While I wrapped up yesterday’s post, Connie headed to the Tin Shack to pick up the four meals. At the same time, Tom and Jeff sat at the dining room table, since it was pelting rain outside, watching the Monday night football game between the Minnesota Vikings Game and the Philadelphia Eagles. Of course, the Vikings lost, and both were disappointed.

A bloat of hippos is seen from the bridge crossing the Sabie River.

Connie, Lindsey, and I sat at the table with the guys, chatting and sharing stories while the football game echoed in the background. The atmosphere was fun and festive while we all stayed indoors, reveling in our day’s adventures in the national park.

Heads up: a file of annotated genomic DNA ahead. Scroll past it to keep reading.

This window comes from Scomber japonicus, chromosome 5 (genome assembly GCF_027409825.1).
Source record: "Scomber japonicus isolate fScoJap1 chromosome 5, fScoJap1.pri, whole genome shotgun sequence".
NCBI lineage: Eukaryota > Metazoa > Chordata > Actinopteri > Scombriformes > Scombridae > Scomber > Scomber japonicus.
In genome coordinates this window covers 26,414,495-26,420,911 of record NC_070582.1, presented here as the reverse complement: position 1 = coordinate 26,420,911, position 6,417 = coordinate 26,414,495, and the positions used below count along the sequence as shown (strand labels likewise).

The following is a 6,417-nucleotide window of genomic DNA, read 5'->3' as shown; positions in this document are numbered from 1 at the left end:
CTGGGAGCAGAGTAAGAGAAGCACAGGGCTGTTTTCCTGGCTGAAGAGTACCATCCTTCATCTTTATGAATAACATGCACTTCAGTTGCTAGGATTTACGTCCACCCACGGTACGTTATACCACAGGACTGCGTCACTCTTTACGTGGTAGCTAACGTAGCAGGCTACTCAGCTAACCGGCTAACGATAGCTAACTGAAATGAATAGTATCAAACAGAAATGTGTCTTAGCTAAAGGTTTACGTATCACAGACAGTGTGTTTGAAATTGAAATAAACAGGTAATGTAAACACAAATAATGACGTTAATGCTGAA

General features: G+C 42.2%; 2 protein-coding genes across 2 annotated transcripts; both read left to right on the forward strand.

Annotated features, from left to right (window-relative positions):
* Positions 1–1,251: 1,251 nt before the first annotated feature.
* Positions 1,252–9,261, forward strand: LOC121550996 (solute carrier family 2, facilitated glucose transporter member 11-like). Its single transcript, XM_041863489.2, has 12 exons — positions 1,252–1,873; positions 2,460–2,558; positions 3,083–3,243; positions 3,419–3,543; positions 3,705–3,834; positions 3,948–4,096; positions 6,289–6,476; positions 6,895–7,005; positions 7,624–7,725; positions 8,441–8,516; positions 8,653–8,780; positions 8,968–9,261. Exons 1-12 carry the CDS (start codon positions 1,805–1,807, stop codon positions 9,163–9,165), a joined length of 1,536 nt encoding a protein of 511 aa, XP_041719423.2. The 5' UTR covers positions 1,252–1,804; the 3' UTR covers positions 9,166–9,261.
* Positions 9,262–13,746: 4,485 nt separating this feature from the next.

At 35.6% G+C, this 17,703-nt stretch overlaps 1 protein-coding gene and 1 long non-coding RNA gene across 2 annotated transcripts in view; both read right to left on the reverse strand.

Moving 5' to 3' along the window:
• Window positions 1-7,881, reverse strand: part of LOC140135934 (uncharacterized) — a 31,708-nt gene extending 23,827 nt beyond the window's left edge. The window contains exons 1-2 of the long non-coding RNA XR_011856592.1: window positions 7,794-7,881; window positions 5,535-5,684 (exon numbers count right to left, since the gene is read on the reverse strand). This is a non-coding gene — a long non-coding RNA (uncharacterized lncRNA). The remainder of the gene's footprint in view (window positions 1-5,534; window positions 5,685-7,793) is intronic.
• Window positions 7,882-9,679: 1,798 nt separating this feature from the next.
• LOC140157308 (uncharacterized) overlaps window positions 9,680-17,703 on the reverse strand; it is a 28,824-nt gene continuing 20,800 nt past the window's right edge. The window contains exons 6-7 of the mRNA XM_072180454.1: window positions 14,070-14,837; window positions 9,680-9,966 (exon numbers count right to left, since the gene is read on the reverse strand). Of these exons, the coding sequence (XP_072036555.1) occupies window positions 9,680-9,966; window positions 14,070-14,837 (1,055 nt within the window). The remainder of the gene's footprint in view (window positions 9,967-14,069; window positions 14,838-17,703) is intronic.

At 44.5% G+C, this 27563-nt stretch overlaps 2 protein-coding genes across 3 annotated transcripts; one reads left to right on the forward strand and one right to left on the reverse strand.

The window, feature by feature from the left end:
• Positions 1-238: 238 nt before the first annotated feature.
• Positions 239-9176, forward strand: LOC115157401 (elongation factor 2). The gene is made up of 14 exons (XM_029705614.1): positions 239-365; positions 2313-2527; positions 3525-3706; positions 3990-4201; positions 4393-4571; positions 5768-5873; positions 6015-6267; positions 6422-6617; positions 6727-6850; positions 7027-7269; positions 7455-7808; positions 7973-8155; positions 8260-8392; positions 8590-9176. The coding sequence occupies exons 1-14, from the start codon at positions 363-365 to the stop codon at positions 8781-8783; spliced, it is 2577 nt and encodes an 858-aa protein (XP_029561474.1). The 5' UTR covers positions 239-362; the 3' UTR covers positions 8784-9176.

We ended up not getting off to bed until after 10:00 pm, 2200 hrs., and set up another episode of season nine of The Blacklist. Unfortunately, I nodded off midway through the show when Tom woke me up, suggesting I get under the covers and sleep. The past few days have been busy and fun since our friends arrived, after spending the past several months nursing my aching head and face and spending a part of the day resting.

Not long in the park, we spotted two moms and two babies. Our friends were so excited!

But, amid all the good times and commotion, I am finally beginning to feel better after almost a week on the increased dose of the medication. I can hardly express how grateful I am to be improving a little more each day. I still get the headache a few times each day, but the facial pain is gone as of a few days ago.

This morning we had a close encounter with a single giraffe who came up the veranda. She was gone when I got the camera, and we never got the photo. We were pleasantly surprised by how many animals came to visit this morning in the rain, but we took the time to enjoy each one of them, tossing pellets into the garden.